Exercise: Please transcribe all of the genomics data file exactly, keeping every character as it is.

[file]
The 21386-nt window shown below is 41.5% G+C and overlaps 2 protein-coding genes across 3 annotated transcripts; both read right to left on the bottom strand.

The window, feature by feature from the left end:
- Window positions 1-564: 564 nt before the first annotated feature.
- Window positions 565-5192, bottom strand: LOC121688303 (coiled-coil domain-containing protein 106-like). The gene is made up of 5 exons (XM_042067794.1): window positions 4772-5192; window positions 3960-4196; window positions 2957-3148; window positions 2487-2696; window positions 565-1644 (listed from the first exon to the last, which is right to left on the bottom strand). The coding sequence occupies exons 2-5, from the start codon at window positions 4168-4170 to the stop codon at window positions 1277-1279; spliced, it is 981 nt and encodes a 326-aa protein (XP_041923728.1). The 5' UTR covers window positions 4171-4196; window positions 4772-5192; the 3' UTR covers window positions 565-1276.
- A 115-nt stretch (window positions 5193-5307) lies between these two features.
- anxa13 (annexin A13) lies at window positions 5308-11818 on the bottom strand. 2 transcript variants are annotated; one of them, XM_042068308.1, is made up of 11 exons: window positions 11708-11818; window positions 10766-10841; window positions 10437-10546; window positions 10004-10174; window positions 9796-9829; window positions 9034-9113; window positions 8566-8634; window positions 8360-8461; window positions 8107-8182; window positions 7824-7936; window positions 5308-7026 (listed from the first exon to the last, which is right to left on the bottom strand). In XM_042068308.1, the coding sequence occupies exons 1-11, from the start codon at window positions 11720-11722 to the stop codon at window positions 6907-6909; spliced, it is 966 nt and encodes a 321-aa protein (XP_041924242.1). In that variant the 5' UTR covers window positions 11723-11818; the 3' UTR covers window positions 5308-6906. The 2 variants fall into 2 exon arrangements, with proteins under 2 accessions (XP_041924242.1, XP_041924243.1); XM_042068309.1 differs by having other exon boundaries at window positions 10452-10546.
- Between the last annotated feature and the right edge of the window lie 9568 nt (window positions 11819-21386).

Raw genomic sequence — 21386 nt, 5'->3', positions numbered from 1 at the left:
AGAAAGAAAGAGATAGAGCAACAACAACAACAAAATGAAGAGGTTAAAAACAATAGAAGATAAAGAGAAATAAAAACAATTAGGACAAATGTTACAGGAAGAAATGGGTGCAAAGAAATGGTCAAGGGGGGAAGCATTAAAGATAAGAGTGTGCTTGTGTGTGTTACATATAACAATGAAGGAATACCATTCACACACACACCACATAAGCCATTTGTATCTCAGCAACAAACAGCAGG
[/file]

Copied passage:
The 21386-nt window shown below is 41.5% G+C and overlaps 2 protein-coding genes across 3 annotated transcripts; both read right to left on the bottom strand.

The window, feature by feature from the left end:
- Window positions 1-564: 564 nt before the first annotated feature.
- Window positions 565-5192, bottom strand: LOC121688303 (coiled-coil domain-containing protein 106-like). The gene is made up of 5 exons (XM_042067794.1): window positions 4772-5192; window positions 3960-4196; window positions 2957-3148; window positions 2487-2696; window positions 565-1644 (listed from the first exon to the last, which is right to left on the bottom strand). The coding sequence occupies exons 2-5, from the start codon at window positions 4168-4170 to the stop codon at window positions 1277-1279; spliced, it is 981 nt and encodes a 326-aa protein (XP_041923728.1). The 5' UTR covers window positions 4171-4196; window positions 4772-5192; the 3' UTR covers window positions 565-1276.
- A 115-nt stretch (window positions 5193-5307) lies between these two features.
- anxa13 (annexin A13) lies at window positions 5308-11818 on the bottom strand. 2 transcript variants are annotated; one of them, XM_042068308.1, is made up of 11 exons: window positions 11708-11818; window positions 10766-10841; window positions 10437-10546; window positions 10004-10174; window positions 9796-9829; window positions 9034-9113; window positions 8566-8634; window positions 8360-8461; window positions 8107-8182; window positions 7824-7936; window positions 5308-7026 (listed from the first exon to the last, which is right to left on the bottom strand). In XM_042068308.1, the coding sequence occupies exons 1-11, from the start codon at window positions 11720-11722 to the stop codon at window positions 6907-6909; spliced, it is 966 nt and encodes a 321-aa protein (XP_041924242.1). In that variant the 5' UTR covers window positions 11723-11818; the 3' UTR covers window positions 5308-6906. The 2 variants fall into 2 exon arrangements, with proteins under 2 accessions (XP_041924242.1, XP_041924243.1); XM_042068309.1 differs by having other exon boundaries at window positions 10452-10546.
- Between the last annotated feature and the right edge of the window lie 9568 nt (window positions 11819-21386).

Raw genomic sequence — 21386 nt, 5'->3', positions numbered from 1 at the left:
AGAAAGAAAGAGATAGAGCAACAACAACAACAAAATGAAGAGGTTAAAAACAATAGAAGATAAAGAGAAATAAAAACAATTAGGACAAATGTTACAGGAAGAAATGGGTGCAAAGAAATGGTCAAGGGGGGAAGCATTAAAGATAAGAGTGTGCTTGTGTGTGTTACATATAACAATGAAGGAATACCATTCACACACACACCACATAAGCCATTTGTATCTCAGCAACAAACAGCAGG